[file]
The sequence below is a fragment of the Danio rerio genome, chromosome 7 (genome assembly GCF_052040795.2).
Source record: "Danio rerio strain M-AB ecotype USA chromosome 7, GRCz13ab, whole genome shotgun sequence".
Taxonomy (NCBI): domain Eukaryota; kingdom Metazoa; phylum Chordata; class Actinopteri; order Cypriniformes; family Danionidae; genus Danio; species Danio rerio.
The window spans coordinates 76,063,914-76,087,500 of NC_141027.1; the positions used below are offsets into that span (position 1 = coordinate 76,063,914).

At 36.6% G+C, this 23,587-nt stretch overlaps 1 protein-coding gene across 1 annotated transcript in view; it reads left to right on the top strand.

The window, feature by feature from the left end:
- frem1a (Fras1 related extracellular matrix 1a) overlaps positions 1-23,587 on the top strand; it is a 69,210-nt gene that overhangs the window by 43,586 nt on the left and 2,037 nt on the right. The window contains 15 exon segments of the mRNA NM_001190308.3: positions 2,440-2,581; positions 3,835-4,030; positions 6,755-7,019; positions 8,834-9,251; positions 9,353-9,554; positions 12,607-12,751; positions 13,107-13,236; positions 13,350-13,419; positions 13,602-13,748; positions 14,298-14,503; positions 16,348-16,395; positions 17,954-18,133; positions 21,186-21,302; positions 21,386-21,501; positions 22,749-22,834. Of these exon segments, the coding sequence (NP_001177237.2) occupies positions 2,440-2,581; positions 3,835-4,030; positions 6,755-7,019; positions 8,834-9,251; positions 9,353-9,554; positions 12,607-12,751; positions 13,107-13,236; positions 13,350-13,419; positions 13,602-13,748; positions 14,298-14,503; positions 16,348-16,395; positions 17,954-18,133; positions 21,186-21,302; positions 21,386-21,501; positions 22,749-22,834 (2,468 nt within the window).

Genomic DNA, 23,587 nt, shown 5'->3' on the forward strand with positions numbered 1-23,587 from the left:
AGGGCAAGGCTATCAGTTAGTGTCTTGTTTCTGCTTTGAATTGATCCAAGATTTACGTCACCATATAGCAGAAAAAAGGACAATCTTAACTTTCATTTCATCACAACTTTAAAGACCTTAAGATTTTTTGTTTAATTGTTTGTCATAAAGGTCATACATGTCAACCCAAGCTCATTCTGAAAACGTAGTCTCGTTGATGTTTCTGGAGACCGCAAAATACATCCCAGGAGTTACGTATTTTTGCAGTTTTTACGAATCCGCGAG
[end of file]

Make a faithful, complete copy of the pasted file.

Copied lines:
The sequence below is a fragment of the Danio rerio genome, chromosome 7 (genome assembly GCF_052040795.2).
Source record: "Danio rerio strain M-AB ecotype USA chromosome 7, GRCz13ab, whole genome shotgun sequence".
Taxonomy (NCBI): domain Eukaryota; kingdom Metazoa; phylum Chordata; class Actinopteri; order Cypriniformes; family Danionidae; genus Danio; species Danio rerio.
The window spans coordinates 76,063,914-76,087,500 of NC_141027.1; the positions used below are offsets into that span (position 1 = coordinate 76,063,914).

At 36.6% G+C, this 23,587-nt stretch overlaps 1 protein-coding gene across 1 annotated transcript in view; it reads left to right on the top strand.

The window, feature by feature from the left end:
- frem1a (Fras1 related extracellular matrix 1a) overlaps positions 1-23,587 on the top strand; it is a 69,210-nt gene that overhangs the window by 43,586 nt on the left and 2,037 nt on the right. The window contains 15 exon segments of the mRNA NM_001190308.3: positions 2,440-2,581; positions 3,835-4,030; positions 6,755-7,019; positions 8,834-9,251; positions 9,353-9,554; positions 12,607-12,751; positions 13,107-13,236; positions 13,350-13,419; positions 13,602-13,748; positions 14,298-14,503; positions 16,348-16,395; positions 17,954-18,133; positions 21,186-21,302; positions 21,386-21,501; positions 22,749-22,834. Of these exon segments, the coding sequence (NP_001177237.2) occupies positions 2,440-2,581; positions 3,835-4,030; positions 6,755-7,019; positions 8,834-9,251; positions 9,353-9,554; positions 12,607-12,751; positions 13,107-13,236; positions 13,350-13,419; positions 13,602-13,748; positions 14,298-14,503; positions 16,348-16,395; positions 17,954-18,133; positions 21,186-21,302; positions 21,386-21,501; positions 22,749-22,834 (2,468 nt within the window).

Genomic DNA, 23,587 nt, shown 5'->3' on the forward strand with positions numbered 1-23,587 from the left:
AGGGCAAGGCTATCAGTTAGTGTCTTGTTTCTGCTTTGAATTGATCCAAGATTTACGTCACCATATAGCAGAAAAAAGGACAATCTTAACTTTCATTTCATCACAACTTTAAAGACCTTAAGATTTTTTGTTTAATTGTTTGTCATAAAGGTCATACATGTCAACCCAAGCTCATTCTGAAAACGTAGTCTCGTTGATGTTTCTGGAGACCGCAAAATACATCCCAGGAGTTACGTATTTTTGCAGTTTTTACGAATCCGCGAG